“Faith is the assurance of things hoped for, the conviction of things unseen” (Hebrews 11:1). If fasting is something we want to know more about, what better way to understand it than to take a step of faith and practice it? Set aside a time when you can safely abstain from food and drink (other than water) and ask God to teach you why fasting is an important part of your spiritual journey.

Digging deeper:

Daniel 9, Luke 4:1-13; Matthew 6:16-18; 9:14-17; 17:20-22; Acts 13:1-3; 14:19-23


Feed Me: Pray

Scripture is the most concrete source of spiritual food for us, but prayer may be the most central source of nourishment. We’re not born knowing how to pray, so be free of the burdensome expectation that you should be able to sit down and pray for 4 hours. Prayer in it’s most basic sense is direct communication with God. What we forget is that good communication has to be two-way. It has to be as much about listening as it is sharing. The deepening of any relationship begins with clear, honest, two-way communication.

One key benefit of prayer is that you put yourself in a place to receive the gift of God’s grace. This is the broader purpose of all disciplines, and the specific purpose of prayer: it puts us in contact with the Giver of Grace in such a way that our hearts and wills begin to be transformed. It starts with the small and gradually grows larger in effect. Don’t’ begin with expectations of moving mountains; begin with expecting to listen, hear and be transformed.

Do something about it:

We’re not born knowing how to pray, so be free of the burdensome expectation that you should be able to sit down and pray for 4 hours. Start with 4 minutes. Put yourself in a place to receive the gift of God’s grace. Remember that prayer is “communication.” Good communication has to be two-way, so consider setting aside time to just be quiet and listen to what God has to say to you.

Digging deeper:

Daniel 9:1-9; 2 Corinthians 3:6 (also see pages 2,3)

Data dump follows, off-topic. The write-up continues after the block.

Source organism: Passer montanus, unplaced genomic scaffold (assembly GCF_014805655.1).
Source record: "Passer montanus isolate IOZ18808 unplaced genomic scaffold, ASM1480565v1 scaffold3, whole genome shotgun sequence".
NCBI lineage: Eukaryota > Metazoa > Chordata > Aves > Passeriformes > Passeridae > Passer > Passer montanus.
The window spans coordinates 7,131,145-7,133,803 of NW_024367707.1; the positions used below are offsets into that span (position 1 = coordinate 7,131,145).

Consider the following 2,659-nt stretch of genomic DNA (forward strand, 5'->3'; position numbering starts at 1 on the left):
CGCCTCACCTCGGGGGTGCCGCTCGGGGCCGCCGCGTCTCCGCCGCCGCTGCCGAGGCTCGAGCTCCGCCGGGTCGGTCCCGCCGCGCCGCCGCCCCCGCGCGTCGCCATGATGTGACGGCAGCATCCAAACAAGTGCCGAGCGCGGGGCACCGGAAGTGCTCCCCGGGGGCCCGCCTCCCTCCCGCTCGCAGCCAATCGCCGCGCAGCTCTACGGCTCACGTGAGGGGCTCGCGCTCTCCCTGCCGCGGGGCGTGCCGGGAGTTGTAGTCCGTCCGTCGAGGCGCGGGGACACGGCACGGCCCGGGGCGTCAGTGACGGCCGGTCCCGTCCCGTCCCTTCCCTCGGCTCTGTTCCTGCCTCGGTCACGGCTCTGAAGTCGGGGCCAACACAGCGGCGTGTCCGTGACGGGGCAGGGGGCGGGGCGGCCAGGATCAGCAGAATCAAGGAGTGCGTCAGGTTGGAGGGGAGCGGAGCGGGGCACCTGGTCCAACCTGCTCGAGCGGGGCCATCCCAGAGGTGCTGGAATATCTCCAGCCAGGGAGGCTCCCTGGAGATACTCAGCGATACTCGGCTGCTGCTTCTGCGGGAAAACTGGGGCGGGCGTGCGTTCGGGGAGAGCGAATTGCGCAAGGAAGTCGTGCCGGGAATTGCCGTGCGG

Feed Me: Read

What are you hungry for? When asked that question our mind usually takes us to food. If we are honest with ourselves, we know that hunger is not just about food. There are other things that we hunger and thirst for that we either directly or indirectly seek.

In the book of Ezekiel, God instructs the prophet to take and eat the scriptures. The passage tells us that when Ezekiel consumed the scrolls (scripture) and it says, “and they were as sweet as honey in my mouth.” God was not only trying to get Ezekiel to consume something that He knew would provide sustenance to the prophet, but this sustenance would be a source of food for those who Ezekiel was sent to guide.

Are you feeding your soul? If food is something we need to stay healthy, physically, what are we doing to stay healthy, spiritually?

Do something about it:

We are usually good at planning out our meals. Some of us have even trained our bodies to give us warning that it is time to be fed. Isn’t it time that we are that intentional about feeding our spiritual hunger? If you have not already established a regular habit/time of reading scripture/praying/devotion time, start by setting aside a five-minute block of time each day. Work to make it regular. Once you establish this as a regular practice, look for ways to extend that time.

Digging deeper:

Ezekiel 3:1-4; 2 Timothy 3:16,17; Matthew 4:4; 5:6; John 1:1-4; 4:31-38; 6:35